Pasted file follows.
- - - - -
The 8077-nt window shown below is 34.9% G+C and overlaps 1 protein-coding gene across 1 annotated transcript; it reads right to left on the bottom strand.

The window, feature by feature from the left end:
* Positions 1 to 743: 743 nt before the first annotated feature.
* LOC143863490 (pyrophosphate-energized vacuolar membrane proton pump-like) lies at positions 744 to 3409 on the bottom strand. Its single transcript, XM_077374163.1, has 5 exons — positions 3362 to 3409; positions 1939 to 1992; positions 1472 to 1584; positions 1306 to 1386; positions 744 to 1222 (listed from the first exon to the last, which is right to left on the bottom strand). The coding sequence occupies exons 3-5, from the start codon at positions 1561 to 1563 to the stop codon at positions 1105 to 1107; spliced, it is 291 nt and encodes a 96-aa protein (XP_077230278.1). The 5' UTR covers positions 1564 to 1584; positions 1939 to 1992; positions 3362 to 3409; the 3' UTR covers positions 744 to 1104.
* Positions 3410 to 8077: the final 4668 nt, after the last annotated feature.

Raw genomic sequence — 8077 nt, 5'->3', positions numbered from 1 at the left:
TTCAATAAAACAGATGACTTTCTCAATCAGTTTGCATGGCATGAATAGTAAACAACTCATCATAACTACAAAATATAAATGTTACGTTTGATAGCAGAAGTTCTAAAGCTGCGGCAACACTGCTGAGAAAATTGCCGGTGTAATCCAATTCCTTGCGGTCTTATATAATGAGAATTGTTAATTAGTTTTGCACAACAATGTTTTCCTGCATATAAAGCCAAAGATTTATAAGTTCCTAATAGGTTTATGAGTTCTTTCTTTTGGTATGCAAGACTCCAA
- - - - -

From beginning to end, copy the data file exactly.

The 8077-nt window shown below is 34.9% G+C and overlaps 1 protein-coding gene across 1 annotated transcript; it reads right to left on the bottom strand.

The window, feature by feature from the left end:
* Positions 1 to 743: 743 nt before the first annotated feature.
* LOC143863490 (pyrophosphate-energized vacuolar membrane proton pump-like) lies at positions 744 to 3409 on the bottom strand. Its single transcript, XM_077374163.1, has 5 exons — positions 3362 to 3409; positions 1939 to 1992; positions 1472 to 1584; positions 1306 to 1386; positions 744 to 1222 (listed from the first exon to the last, which is right to left on the bottom strand). The coding sequence occupies exons 3-5, from the start codon at positions 1561 to 1563 to the stop codon at positions 1105 to 1107; spliced, it is 291 nt and encodes a 96-aa protein (XP_077230278.1). The 5' UTR covers positions 1564 to 1584; positions 1939 to 1992; positions 3362 to 3409; the 3' UTR covers positions 744 to 1104.
* Positions 3410 to 8077: the final 4668 nt, after the last annotated feature.

Raw genomic sequence — 8077 nt, 5'->3', positions numbered from 1 at the left:
TTCAATAAAACAGATGACTTTCTCAATCAGTTTGCATGGCATGAATAGTAAACAACTCATCATAACTACAAAATATAAATGTTACGTTTGATAGCAGAAGTTCTAAAGCTGCGGCAACACTGCTGAGAAAATTGCCGGTGTAATCCAATTCCTTGCGGTCTTATATAATGAGAATTGTTAATTAGTTTTGCACAACAATGTTTTCCTGCATATAAAGCCAAAGATTTATAAGTTCCTAATAGGTTTATGAGTTCTTTCTTTTGGTATGCAAGACTCCAA